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Attention Employers: More No-Match Letters to Come This Fall

September 5, 2019

Original content c/o: O'Brien Law LLC

According to a statement by the Social Security Administration (SSA) in response to a congressional inquiry, the SSA will be issuing a second wave of No-Match letters to employers during the fall of 2019.

The SSA had resumed the issuance to employers of Social Security No-Match Letters earlier this year, a tactic first developed in the 1990s, but which had been abandoned by the SSA in 2012. As of April 2019, in its first wave of distribution, the SSA confirmed the issuance of a No-Match letters to 575,000 employers.

Now re-packaged as “Employer Correction Request” letters, the SSA states that employers may receive a no-match letter because information on an individual employee’s Form W-2, Wage and Tax Statement, does not match the SSA’s records. The new “Employer Correction Request” (ECR) letter instructs the recipient employer to correct the inconsistency by submitting a Form W-2c, Corrected Wage and Tax Statement, through the SSA’s Business Services Online (BSO) within 60 days of receipt of the no-match letter.

An important difference between the old no-match letters and the new ECR letters is that, instead of directly notifying the employer in the letter itself of the names and SSNs of the employees found to not match the SSA’s records, the ECR requires an employer to first register online with the SSA’s “Business Services Online” to view the names of the employees.  This approach by SSA raises new questions about whether an employer might be creating an evidentiary trail, or lack thereof, which might later be used against it in an employer sanctions proceeding under the Immigration Reform and Control Act (IRCA), the federal law requiring I-9 compliance.

The ECR letters appear to represent a new front being opened by an Administration which has been openly hostile to immigrants, and thus hold the potential to ensnare Employers in the cross-fire.  It remains to be seen how the ECR letters will play out in IRCA enforcement actions and in the courts, but this much is already clear:

  • An ECR letter that is not properly addressed by an employer can expose the employer to potential liability under IRCA for knowingly hiring or continuing to employ an individual that is not authorized to work in the United States.
  • Upon receipt of an ECR letter, it is crucial that employers, with the assistance of counsel, take proper steps toward identifying and correcting the asserted Form W-2 errors.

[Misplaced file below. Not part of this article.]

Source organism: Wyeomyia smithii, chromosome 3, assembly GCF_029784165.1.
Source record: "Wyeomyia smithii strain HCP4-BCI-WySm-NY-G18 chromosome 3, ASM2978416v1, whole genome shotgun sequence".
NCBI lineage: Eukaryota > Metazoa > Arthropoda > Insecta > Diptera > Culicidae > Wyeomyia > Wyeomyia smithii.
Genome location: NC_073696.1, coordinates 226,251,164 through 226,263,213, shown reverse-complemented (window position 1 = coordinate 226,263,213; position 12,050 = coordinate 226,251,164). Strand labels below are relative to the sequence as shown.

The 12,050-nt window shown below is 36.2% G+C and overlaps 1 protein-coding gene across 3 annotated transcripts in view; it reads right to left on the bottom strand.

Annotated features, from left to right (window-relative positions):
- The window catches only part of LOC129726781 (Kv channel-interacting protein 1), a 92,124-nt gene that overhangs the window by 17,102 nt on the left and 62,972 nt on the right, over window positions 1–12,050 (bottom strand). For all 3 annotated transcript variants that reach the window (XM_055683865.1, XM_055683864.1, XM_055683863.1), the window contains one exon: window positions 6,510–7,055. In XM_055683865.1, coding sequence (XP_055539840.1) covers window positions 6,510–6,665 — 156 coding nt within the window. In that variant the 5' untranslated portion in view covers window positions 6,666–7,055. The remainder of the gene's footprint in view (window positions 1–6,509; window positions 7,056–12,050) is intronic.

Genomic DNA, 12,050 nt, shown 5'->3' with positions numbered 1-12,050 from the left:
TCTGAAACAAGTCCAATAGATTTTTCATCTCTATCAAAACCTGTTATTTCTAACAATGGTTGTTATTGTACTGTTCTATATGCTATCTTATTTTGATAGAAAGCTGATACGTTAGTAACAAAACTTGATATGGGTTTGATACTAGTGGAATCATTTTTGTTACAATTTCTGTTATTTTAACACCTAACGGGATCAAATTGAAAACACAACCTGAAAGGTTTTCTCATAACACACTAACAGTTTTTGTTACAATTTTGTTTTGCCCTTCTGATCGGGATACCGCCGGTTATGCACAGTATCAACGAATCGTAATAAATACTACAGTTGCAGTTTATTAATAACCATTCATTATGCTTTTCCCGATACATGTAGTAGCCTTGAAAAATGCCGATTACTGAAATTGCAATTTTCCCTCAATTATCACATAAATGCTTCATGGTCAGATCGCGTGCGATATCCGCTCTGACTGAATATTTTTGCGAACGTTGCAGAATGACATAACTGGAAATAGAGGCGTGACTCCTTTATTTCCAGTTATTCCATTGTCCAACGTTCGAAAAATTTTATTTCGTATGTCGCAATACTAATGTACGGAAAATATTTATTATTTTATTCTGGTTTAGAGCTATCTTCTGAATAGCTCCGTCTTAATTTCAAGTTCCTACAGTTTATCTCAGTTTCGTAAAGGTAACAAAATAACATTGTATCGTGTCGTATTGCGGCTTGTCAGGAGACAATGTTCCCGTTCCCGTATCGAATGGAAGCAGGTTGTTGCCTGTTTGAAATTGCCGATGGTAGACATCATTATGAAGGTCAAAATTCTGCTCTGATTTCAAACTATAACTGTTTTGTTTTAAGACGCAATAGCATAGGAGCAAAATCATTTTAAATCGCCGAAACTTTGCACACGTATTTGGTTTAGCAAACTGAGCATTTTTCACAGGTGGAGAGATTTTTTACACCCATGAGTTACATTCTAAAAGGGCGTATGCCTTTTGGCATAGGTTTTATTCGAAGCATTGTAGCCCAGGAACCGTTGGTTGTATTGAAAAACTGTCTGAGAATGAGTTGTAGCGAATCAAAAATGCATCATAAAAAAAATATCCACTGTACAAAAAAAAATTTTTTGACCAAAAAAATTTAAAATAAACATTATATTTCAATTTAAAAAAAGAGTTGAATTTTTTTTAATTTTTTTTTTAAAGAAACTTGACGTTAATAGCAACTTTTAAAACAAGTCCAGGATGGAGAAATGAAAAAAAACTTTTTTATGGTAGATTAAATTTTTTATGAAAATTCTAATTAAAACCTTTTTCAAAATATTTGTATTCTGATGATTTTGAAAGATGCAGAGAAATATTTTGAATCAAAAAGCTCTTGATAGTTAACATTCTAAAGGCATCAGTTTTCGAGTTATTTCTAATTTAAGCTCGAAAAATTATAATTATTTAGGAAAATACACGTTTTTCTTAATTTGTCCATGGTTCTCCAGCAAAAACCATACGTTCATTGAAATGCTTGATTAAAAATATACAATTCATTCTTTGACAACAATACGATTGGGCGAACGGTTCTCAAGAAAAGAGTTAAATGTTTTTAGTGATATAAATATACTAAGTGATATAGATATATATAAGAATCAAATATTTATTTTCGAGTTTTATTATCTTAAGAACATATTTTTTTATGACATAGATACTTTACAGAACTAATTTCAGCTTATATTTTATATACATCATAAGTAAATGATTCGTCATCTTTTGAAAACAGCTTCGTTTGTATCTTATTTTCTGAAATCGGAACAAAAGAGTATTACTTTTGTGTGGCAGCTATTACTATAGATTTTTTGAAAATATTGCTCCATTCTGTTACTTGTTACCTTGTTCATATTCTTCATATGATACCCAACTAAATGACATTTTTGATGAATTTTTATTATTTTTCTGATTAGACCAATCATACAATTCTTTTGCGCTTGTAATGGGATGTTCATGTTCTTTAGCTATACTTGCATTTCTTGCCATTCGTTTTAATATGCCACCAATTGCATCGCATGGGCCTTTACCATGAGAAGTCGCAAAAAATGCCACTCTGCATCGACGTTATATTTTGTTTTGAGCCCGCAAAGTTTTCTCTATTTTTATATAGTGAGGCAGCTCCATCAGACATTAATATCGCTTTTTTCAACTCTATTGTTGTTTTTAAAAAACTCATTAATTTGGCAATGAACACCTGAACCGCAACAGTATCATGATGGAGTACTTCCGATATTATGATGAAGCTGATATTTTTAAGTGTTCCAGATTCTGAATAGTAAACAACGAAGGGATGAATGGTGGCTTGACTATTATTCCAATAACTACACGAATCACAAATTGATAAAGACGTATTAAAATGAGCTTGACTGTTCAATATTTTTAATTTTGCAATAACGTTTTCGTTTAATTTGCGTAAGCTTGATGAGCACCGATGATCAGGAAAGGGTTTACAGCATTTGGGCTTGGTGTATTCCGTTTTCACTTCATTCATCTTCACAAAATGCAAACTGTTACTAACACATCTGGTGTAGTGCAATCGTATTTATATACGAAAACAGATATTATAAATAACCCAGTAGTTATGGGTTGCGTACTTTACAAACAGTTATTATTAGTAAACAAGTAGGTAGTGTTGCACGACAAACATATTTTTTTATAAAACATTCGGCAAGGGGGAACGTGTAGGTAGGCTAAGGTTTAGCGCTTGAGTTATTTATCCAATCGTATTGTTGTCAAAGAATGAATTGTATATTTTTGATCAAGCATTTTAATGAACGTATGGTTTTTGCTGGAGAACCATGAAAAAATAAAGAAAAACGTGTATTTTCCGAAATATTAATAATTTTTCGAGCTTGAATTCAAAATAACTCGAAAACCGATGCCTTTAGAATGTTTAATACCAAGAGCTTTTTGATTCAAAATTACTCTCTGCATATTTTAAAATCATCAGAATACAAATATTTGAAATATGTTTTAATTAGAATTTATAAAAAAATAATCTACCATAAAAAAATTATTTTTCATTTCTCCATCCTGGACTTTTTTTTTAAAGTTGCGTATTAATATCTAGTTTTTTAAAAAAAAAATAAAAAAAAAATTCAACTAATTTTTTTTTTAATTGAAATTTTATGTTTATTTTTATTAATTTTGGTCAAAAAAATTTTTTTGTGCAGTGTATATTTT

• Such steps go beyond simply following the SSA direction to register online to view the names and SSNs of employees said to not match, and include taking additional protective measures to help insulate your company from potential liability. The specific steps to take and the appropriate timeline of events will depend on the particular employer's situation and  the facts involved.
  • Most importantly, employers should never treat an ECR letter - or any objections an employee may raise about the employer's no-match procedures - as evidence of any employee's unauthorized or undocumented status; likewise, an employer cannot use the letter alone as a basis to take adverse action against the employee.

Moreover, the receipt of an ECR no-match letter could be indicative of larger administrative inconsistencies and/or errors within an employer’s I-9 records and, should serve as a prompt for employers to perform an internal audit of their I-9 records. Given the recent and dramatic increase in Immigration and Customs Enforcement (ICE) I-9 audits (a 439% increase in workplace I-9 audits from Fiscal Year to 2017 to Fiscal Year 2018), it is more important now than ever that employers ensure that all of their I-9 records are complete, accurate and up-to-date.

Please contact O'Brien Law LLC with specific questions about dealing with the new ECR no-match letters, and conducting "friendly" internal I-9 audits to check the health of your Company's I-9 compliance.


About O'Brien Law LLC
O'Brien Law LLC is a client-centric law firm specializing in Business Immigration, working with business owners, HR executives and professionals, in-house counsel and other key personnel to serve the immigration needs of employers large and small, in all industries. Based in Alexandria, Virginia just outside of Washington, DC, they serve business clients nationwide employing individuals from throughout the globe
. Their single-minded focus is on accomplishing your company's business objectives for cross-border movement of personnel. They also provide robust defense to government audits of employer I-9 compliance, and offer “friendly audits” to preventatively check the “health” of your I-9 Forms.